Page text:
St. Benedicta of the Cross on Faith and Reason

Since today is the feast day commemorating St. Benedicta of the Cross, I’d like to post a short piece on her thoughts about faith and reason (it’s taken from Essay 2, “How We Believe; How Science Works,” from my web-book, “Truth Cannot Contradict Truth”—and please forgive the shameless self-promotion).

St. Teresa Benedicta of the Cross (Edith Stein) explored the relationship between philosophy and theology, or equivalently, between faith and reason. In her work, Finite and Eternal Being, she proposed a hierarchy, that faith went beyond rational knowledge:

“Since the ultimate ground of all existence [alles Seienden] is unfathomable, everything which is seen in this ultimate perspective moves into that ‘dark light’ of faith, and everything intelligible is placed in a setting with an incomprehensible background.”
–St. Teresa Benedicta, “Finite and Eternal Being,” p.25

I’ll put this another way:  the fundamental question we ask is “Why are we here?”   Science might be able to say how our physical bodies came to be here, but science can’t answer the question: “Why did we come to be.   Science would respond: “that question is meaningless, can’t be answered by scientific methods.”  Only faith can give a satisfactory answer to that why question.

And thus the kibosh is put on the rational quest for faith.   Grace prevails!


The priest in the homily today (9 August, the Feast Day commemorating St. Benedicta of the Cross) talked about her.    An important point was her suffering and her name:  in suffering we are each called to offer our suffering to participates with Christ’s.

More to explorer


  1. Timely post, given that the most common objection to belief in the Real Presence (at least in the comment threads on that Pew poll which I’ve been lurking in elsewhere) is that bread and wine aren’t physically (materially) transformed into flesh and blood, therefore transubstantiation is magical mumbo-jumbo invented by superstitious monks.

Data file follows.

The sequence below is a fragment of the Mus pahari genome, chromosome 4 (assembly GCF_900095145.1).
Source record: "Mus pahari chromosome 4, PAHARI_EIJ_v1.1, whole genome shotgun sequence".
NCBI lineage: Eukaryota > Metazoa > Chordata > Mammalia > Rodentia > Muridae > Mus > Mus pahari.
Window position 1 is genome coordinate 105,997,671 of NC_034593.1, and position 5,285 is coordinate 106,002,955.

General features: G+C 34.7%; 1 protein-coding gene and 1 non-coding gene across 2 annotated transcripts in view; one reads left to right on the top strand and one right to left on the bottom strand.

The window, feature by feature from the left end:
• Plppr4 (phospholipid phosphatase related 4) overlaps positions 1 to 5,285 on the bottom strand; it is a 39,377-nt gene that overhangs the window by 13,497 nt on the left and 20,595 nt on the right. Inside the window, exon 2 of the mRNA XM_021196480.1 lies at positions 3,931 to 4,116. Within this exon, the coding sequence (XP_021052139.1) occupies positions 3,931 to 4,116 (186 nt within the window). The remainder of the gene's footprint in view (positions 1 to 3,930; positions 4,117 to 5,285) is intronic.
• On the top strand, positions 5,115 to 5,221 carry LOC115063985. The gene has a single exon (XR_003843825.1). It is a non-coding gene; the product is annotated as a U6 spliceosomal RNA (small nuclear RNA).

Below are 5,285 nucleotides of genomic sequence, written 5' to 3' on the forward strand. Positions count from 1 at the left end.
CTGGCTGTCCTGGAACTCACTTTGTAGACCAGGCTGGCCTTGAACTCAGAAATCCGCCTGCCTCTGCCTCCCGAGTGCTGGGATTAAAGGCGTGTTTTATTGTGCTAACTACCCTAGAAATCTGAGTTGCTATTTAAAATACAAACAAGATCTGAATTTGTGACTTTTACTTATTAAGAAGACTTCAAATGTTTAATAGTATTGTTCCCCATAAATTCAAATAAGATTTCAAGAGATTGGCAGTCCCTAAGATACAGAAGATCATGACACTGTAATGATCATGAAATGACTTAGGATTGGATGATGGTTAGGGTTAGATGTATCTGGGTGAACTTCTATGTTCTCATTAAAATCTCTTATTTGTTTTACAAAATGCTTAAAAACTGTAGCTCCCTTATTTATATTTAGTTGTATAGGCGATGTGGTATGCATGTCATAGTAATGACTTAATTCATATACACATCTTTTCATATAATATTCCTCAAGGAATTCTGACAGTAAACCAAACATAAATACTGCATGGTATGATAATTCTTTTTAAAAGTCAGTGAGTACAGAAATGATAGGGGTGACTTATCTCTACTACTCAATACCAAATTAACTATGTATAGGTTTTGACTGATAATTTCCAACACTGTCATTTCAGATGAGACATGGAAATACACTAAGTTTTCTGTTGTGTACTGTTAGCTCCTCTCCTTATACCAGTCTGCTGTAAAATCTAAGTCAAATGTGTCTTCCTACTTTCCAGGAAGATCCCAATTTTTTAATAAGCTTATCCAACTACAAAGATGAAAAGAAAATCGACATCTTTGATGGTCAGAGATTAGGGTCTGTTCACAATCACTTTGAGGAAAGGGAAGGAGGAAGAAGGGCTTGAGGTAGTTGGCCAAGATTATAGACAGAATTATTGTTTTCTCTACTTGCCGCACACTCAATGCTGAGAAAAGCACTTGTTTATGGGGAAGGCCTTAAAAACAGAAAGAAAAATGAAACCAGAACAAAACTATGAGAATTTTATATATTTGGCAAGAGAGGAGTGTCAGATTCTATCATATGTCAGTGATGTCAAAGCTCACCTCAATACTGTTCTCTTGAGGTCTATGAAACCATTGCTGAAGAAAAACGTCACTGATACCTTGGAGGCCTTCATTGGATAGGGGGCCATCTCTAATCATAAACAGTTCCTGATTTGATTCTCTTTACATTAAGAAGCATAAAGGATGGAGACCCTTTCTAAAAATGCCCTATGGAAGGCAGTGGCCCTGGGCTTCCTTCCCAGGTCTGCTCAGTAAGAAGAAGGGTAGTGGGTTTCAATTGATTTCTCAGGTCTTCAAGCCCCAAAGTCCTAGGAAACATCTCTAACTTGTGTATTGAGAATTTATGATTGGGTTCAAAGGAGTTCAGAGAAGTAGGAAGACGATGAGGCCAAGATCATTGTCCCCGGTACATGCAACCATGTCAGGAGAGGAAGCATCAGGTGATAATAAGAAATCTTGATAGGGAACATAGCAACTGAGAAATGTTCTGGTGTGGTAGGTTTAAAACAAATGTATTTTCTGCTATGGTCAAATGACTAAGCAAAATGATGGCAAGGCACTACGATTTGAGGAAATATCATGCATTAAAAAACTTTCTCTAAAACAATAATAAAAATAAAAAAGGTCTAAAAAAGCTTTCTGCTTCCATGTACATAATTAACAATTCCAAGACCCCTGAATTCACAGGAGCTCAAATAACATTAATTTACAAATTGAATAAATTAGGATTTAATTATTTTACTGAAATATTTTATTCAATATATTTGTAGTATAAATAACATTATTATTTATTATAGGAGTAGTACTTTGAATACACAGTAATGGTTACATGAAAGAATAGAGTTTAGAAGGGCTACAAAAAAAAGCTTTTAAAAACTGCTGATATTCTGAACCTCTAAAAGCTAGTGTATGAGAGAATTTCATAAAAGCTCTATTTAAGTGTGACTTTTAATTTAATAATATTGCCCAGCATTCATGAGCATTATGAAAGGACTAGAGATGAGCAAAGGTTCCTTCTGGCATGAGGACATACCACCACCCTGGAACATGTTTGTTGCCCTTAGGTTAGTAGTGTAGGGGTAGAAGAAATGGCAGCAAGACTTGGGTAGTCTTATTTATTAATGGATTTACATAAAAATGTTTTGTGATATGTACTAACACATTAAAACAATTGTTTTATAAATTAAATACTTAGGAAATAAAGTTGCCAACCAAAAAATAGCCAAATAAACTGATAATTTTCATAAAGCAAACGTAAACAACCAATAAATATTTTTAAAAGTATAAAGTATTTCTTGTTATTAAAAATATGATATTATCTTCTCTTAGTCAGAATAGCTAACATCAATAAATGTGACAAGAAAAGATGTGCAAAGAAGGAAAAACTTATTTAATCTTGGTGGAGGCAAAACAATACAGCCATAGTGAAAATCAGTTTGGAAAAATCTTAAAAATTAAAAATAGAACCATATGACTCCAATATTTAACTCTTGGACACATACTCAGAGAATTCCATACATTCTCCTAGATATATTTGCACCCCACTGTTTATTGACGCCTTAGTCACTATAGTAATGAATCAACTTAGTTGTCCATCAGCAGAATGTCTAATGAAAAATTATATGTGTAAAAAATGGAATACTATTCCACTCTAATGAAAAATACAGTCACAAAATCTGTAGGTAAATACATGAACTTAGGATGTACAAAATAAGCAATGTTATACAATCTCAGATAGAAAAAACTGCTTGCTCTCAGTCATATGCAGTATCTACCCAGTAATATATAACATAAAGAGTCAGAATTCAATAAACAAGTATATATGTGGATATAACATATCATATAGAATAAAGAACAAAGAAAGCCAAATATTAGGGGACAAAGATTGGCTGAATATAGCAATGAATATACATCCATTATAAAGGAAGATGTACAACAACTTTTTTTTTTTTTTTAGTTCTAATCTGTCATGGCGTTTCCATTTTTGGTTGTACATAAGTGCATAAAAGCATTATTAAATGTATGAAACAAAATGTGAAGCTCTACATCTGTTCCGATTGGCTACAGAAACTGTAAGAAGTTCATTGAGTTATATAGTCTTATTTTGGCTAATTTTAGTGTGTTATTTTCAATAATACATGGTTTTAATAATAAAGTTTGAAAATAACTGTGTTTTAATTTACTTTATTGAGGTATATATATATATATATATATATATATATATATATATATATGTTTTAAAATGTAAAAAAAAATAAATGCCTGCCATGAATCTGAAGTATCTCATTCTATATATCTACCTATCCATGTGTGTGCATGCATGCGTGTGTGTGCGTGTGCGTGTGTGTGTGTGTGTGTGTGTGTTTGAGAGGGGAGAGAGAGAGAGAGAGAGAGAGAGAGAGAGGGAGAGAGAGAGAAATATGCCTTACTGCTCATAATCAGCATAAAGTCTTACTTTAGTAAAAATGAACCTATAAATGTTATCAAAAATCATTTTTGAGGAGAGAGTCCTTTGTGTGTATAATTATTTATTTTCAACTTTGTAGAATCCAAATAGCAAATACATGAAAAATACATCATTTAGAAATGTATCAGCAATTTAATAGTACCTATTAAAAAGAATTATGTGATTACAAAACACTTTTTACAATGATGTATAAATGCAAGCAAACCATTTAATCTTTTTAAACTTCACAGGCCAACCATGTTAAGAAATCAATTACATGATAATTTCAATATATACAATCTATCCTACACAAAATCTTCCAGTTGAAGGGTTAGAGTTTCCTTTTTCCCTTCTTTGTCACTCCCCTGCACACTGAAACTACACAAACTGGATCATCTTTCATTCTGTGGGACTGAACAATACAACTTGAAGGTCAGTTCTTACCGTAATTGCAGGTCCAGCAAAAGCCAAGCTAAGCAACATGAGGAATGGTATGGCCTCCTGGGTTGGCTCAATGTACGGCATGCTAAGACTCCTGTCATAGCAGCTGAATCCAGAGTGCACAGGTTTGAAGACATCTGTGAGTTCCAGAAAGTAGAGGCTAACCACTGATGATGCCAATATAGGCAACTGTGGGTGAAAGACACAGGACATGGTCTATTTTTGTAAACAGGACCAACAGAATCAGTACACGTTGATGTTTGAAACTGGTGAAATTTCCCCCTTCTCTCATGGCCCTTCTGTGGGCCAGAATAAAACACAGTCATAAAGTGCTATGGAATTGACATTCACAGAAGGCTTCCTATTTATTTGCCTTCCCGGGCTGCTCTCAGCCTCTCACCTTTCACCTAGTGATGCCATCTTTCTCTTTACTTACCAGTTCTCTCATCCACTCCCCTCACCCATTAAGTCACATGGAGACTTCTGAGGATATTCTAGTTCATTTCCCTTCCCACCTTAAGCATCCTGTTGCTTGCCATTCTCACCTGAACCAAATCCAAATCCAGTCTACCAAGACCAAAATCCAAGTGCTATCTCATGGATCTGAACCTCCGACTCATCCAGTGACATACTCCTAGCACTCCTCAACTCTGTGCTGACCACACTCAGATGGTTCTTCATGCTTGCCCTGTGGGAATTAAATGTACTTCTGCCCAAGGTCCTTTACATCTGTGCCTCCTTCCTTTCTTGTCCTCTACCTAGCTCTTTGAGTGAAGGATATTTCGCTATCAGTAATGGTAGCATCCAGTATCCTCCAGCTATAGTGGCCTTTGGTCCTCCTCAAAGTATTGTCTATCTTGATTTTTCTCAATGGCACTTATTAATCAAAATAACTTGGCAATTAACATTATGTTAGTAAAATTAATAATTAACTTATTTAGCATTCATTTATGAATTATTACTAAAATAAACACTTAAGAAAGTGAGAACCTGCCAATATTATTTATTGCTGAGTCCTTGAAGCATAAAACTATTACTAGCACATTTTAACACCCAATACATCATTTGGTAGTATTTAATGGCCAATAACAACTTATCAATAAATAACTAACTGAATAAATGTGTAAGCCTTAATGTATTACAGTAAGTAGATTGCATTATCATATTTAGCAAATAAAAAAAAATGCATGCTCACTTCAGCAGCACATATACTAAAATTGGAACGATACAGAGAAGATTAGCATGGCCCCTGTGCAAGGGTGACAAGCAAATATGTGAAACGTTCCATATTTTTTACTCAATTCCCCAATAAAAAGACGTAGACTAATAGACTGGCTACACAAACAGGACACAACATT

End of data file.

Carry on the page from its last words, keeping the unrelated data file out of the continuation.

I do however object to “the kibosh” being put to “the rational quest for faith.” It seems to me that Faith without Reason is just as dead as Faith without Works. “Be prepared to give reasons for your faith” (paraphrasing from memory) and all that.

    I wish you would revise and extend on your last remark.

  2. Thanks very much for your comment, Ernst. Let me elaborate on the last sentence of the post (the “kibosh” remark was added to give it some punch, but it’s an unfortunate choice given how it can be interpreted).

    Let me say first that I agree with Pope St. John Paul II that man is carried to the truth on the “two wings of faith and reason.” My point was that you can’t arrive at faith purely through reason, grace is necessary. To make a probability analogy (ugh!), faith and reason are not correlated, they’re independent.

    Two people with the same intelligence can read “Who Moved the Stone” (justifying the reality of the Resurrection) and one, like me will be moved to faith, the other to calling it “hogwash.” Two people with the same intelligence and background knowledge might know about the unlikely life-sustaining properties of water and hydrogen bonding in molecular biology. One (like me) might say this is a wondrous thing contrived by God and the other, “it just is in the nature of things.”

    In other words, reason doesn’t necessarily lead to faith; it can be a stepping stone to faith, but faith itself is a mystery.

  3. Ernst, I’ve taken some time to think about your comment and have one more thought. (It takes while for the gears to get moving.)

    In math and logic, there are what are known as “Necessary” and “Sufficient” conditions. A “Necessary” condition is one that is required for a proof or truth value of a proposition but will not necessarily yield the truth value if other conditions are not satisfied. A “Sufficient” condition is one that will yield the truth value.
    See here . For example, a necessary condition for a mammal (including humans) to be pregnant is that the mammal is female. However, as you can see this necessary condition is not in itself sufficient.

    With regard to faith and reason i’ll say the following. If we replace “reason” by “evidence” (which includes testimony, visions,etc.) then evidence is a necessary condition for faith, but not necessarily sufficient.

  4. Thanks Bob for your further thoughts. Just wanted to be sure we weren’t slipping inadvertently into a kind of Ockhamite voluntarism (q.v.) where God saves whom He wills (and damns all the rest) so Reason avails nothing.

    To be clear, I never thought that’s where you were headed. But I come from an evangelical/Calvinist background, and, back in the day, knew my fair share of young earth creationist/biblical literalist types who would have agreed with your “kibosh” quip forall the wrong reasons.

  5. “This old man’s memory is shot to Hell. I forgot I posted this a year ago. Oh well….”

    And I an old man shared your essay on Facebook again. I was brought up as a Pentecostal to believe that faith and reason are incompatible. One of the things I love of the Catholic Church is the revelation that that is a lie from the pit of hell.

Comments are closed.

%d bloggers like this: